The forces acting on the piston ring include gas pressure, the elastic force of the ring itself, the inertial force of the ring's reciprocating motion, and the friction between the ring and the cylinder and the ring groove, as shown in the figure. Due to these forces, the ring will produce basic motions such as axial motion, radial motion, and rotary motion. In addition, due to its motion characteristics, piston rings inevitably appear suspended and axial vibrations caused by axial irregular motions, radial irregular motions and vibrations, twisted motions, etc., along with irregular motions. These irregular movements often prevent the piston ring from functioning. When designing the piston ring, it is necessary to give full play to the favorable movement and control the disadvantage.
The high heat generated by combustion is transmitted to the cylinder wall through the piston ring, so it can cool the piston. The heat dissipated to the cylinder wall through the piston ring can generally reach 30 to 40% of the heat on the top of the piston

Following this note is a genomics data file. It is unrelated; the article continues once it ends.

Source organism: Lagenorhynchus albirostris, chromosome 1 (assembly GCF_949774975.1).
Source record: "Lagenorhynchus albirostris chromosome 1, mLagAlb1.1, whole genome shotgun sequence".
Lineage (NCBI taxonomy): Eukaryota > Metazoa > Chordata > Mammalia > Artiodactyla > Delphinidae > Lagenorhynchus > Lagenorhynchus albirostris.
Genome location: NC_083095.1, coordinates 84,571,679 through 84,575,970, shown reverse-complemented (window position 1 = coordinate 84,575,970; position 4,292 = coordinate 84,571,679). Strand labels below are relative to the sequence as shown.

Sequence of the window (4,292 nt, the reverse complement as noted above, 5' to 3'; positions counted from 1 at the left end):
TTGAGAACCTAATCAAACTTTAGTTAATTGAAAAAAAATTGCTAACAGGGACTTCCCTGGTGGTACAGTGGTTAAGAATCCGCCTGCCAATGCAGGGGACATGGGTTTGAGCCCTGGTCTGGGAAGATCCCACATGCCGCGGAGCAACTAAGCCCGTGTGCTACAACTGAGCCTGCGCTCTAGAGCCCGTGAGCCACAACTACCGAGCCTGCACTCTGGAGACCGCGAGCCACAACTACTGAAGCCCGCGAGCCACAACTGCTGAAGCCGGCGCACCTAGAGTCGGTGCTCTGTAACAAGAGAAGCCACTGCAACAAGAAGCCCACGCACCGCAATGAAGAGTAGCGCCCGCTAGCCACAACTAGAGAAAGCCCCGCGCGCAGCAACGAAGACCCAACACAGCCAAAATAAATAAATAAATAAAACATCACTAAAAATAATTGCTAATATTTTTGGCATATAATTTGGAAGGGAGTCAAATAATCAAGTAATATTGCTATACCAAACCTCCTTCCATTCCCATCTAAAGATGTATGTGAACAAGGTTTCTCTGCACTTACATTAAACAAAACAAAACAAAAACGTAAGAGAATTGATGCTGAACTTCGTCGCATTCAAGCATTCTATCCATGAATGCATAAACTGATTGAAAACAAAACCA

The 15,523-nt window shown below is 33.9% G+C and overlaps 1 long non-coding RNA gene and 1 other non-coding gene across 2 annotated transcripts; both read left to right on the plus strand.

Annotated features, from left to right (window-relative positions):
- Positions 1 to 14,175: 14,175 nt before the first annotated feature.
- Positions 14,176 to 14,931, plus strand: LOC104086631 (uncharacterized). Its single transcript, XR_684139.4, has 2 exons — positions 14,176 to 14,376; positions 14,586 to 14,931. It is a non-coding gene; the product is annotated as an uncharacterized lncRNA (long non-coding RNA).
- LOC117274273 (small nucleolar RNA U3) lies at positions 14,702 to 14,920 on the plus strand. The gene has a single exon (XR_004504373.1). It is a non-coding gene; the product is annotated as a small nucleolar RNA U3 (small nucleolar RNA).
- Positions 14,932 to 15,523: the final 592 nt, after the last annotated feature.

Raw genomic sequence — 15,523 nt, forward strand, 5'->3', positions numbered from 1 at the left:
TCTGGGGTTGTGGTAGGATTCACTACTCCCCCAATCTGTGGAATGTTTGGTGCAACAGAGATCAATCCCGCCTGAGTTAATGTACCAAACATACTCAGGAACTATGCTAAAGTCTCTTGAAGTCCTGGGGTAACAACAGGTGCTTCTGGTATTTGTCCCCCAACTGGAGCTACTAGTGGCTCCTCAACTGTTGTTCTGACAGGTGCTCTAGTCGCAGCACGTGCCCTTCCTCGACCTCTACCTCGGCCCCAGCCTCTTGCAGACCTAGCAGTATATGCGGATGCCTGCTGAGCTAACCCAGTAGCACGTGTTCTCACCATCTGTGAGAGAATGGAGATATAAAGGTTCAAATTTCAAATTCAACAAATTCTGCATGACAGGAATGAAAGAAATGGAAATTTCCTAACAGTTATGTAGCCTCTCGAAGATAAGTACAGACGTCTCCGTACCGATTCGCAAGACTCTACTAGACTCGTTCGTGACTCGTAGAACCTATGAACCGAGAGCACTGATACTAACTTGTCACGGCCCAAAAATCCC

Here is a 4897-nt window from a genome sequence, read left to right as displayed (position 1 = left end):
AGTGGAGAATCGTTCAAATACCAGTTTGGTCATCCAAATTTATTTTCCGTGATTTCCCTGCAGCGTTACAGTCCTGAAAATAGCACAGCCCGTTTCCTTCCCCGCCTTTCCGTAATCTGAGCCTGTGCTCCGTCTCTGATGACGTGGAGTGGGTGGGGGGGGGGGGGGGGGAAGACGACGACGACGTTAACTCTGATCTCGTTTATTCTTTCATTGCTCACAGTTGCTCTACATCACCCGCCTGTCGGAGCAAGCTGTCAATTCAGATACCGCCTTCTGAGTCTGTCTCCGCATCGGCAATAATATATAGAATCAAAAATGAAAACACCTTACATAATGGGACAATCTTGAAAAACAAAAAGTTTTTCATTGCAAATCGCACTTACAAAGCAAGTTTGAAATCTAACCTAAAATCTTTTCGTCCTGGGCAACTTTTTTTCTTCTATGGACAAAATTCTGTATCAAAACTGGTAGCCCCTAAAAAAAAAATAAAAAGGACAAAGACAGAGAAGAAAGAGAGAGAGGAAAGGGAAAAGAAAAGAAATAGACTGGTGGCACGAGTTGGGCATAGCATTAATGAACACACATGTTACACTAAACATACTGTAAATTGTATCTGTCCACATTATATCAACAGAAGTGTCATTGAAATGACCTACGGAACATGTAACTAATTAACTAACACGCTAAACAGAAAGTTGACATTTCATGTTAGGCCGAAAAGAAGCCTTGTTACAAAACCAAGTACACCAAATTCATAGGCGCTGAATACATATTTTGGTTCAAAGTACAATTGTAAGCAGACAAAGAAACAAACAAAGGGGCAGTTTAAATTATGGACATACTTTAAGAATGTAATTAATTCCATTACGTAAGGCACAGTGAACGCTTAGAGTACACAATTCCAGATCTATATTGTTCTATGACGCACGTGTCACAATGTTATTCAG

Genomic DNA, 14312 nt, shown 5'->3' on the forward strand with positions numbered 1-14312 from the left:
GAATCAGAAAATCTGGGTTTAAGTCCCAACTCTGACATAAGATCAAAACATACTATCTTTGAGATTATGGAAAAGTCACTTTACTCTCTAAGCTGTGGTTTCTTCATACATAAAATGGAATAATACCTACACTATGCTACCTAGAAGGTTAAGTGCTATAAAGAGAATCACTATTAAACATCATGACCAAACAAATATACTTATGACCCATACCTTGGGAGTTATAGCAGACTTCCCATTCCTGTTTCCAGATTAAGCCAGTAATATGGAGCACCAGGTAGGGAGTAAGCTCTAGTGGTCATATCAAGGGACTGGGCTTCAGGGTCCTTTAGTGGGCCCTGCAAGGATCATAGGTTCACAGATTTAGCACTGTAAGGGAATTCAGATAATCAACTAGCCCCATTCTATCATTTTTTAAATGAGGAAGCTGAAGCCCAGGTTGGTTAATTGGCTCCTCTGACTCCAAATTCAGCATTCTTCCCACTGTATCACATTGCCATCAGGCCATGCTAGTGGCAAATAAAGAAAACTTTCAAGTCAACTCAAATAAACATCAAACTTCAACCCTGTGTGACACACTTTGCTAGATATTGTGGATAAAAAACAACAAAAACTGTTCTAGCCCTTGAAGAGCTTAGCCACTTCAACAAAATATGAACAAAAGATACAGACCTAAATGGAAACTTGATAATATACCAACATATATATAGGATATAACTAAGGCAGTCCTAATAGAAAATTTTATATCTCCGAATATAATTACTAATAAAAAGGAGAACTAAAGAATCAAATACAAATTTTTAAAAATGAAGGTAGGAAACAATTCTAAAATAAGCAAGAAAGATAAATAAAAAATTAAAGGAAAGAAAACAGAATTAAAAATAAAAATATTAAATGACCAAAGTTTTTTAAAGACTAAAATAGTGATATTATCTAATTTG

The first function of the piston ring is to maintain the seal between the piston and the cylinder wall, and to control air leakage to a minimum. This role is mainly borne by the air ring, that is, under any operating conditions of the engine, the leakage of compressed air and gas should be minimized to improve thermal efficiency; prevent the leakage between the cylinder and the piston or between the cylinder and the ring Seizure; prevent malfunction caused by deterioration of lubricant.
The second role of the piston ring is to properly scrape off the oil attached to the cylinder wall and maintain normal fuel consumption. When too much lubricating oil is supplied, it will be sucked into the combustion chamber, which will increase the fuel consumption, and because of the coke produced by the combustion, the engine performance will be extremely bad.
Because the piston is slightly smaller than the inner diameter of the cylinder, if there is no piston ring, the piston is unstable in the cylinder and it is impossible to move freely. At the same time, the ring also needs to prevent the piston from directly contacting the cylinder to play a supporting role. Therefore, the piston ring moves up and down in the cylinder, and its sliding surface is all borne by the ring.